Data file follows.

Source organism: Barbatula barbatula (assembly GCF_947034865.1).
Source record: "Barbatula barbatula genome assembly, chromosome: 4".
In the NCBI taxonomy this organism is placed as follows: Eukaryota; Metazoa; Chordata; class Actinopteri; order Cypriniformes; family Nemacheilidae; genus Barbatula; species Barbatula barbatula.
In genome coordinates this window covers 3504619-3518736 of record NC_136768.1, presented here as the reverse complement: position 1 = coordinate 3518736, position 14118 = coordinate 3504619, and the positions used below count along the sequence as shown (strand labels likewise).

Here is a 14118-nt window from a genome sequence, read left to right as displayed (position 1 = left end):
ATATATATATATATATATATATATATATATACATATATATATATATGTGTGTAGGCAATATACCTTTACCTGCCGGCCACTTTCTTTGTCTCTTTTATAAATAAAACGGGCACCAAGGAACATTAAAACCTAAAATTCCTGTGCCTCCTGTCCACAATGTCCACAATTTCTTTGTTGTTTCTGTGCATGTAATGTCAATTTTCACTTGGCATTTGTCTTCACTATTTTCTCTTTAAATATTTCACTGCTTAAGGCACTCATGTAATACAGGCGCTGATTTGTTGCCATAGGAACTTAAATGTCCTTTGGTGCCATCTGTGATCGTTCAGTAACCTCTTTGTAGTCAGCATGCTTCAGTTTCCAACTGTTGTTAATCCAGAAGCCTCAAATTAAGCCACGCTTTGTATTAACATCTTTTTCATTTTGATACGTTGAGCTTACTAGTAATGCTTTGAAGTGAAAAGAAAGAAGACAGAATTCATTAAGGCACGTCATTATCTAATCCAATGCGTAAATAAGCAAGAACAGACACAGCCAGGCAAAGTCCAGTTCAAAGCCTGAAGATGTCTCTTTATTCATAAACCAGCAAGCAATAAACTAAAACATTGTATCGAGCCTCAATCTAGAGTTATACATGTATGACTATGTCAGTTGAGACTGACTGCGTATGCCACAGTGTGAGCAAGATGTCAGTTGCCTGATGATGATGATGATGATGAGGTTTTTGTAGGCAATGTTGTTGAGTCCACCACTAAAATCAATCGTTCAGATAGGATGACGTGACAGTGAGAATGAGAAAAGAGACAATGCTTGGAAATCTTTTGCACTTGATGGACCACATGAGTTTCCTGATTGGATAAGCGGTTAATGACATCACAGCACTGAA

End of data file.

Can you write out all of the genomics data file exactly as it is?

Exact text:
Source organism: Barbatula barbatula (assembly GCF_947034865.1).
Source record: "Barbatula barbatula genome assembly, chromosome: 4".
In the NCBI taxonomy this organism is placed as follows: Eukaryota; Metazoa; Chordata; class Actinopteri; order Cypriniformes; family Nemacheilidae; genus Barbatula; species Barbatula barbatula.
In genome coordinates this window covers 3504619-3518736 of record NC_136768.1, presented here as the reverse complement: position 1 = coordinate 3518736, position 14118 = coordinate 3504619, and the positions used below count along the sequence as shown (strand labels likewise).

Here is a 14118-nt window from a genome sequence, read left to right as displayed (position 1 = left end):
ATATATATATATATATATATATATATATATACATATATATATATATGTGTGTAGGCAATATACCTTTACCTGCCGGCCACTTTCTTTGTCTCTTTTATAAATAAAACGGGCACCAAGGAACATTAAAACCTAAAATTCCTGTGCCTCCTGTCCACAATGTCCACAATTTCTTTGTTGTTTCTGTGCATGTAATGTCAATTTTCACTTGGCATTTGTCTTCACTATTTTCTCTTTAAATATTTCACTGCTTAAGGCACTCATGTAATACAGGCGCTGATTTGTTGCCATAGGAACTTAAATGTCCTTTGGTGCCATCTGTGATCGTTCAGTAACCTCTTTGTAGTCAGCATGCTTCAGTTTCCAACTGTTGTTAATCCAGAAGCCTCAAATTAAGCCACGCTTTGTATTAACATCTTTTTCATTTTGATACGTTGAGCTTACTAGTAATGCTTTGAAGTGAAAAGAAAGAAGACAGAATTCATTAAGGCACGTCATTATCTAATCCAATGCGTAAATAAGCAAGAACAGACACAGCCAGGCAAAGTCCAGTTCAAAGCCTGAAGATGTCTCTTTATTCATAAACCAGCAAGCAATAAACTAAAACATTGTATCGAGCCTCAATCTAGAGTTATACATGTATGACTATGTCAGTTGAGACTGACTGCGTATGCCACAGTGTGAGCAAGATGTCAGTTGCCTGATGATGATGATGATGATGAGGTTTTTGTAGGCAATGTTGTTGAGTCCACCACTAAAATCAATCGTTCAGATAGGATGACGTGACAGTGAGAATGAGAAAAGAGACAATGCTTGGAAATCTTTTGCACTTGATGGACCACATGAGTTTCCTGATTGGATAAGCGGTTAATGACATCACAGCACTGAA